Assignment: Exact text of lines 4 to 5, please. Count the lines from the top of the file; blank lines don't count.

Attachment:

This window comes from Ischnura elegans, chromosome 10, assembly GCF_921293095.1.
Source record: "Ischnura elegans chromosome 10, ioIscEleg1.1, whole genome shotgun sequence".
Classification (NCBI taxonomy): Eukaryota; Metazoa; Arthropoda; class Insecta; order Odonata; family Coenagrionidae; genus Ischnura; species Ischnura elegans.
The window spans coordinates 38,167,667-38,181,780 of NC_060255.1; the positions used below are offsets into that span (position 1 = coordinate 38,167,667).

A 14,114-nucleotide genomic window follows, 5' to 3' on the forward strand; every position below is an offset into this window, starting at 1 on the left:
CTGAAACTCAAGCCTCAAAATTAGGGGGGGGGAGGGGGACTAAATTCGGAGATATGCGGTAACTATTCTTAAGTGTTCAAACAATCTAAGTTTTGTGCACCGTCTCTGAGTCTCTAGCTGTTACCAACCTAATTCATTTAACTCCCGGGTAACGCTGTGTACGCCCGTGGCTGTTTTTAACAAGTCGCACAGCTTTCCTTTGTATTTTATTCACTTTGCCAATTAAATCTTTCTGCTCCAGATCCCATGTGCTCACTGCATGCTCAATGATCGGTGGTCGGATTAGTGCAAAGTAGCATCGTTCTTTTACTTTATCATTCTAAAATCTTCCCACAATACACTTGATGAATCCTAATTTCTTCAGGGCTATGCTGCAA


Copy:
The window spans coordinates 38,167,667-38,181,780 of NC_060255.1; the positions used below are offsets into that span (position 1 = coordinate 38,167,667).

A 14,114-nucleotide genomic window follows, 5' to 3' on the forward strand; every position below is an offset into this window, starting at 1 on the left: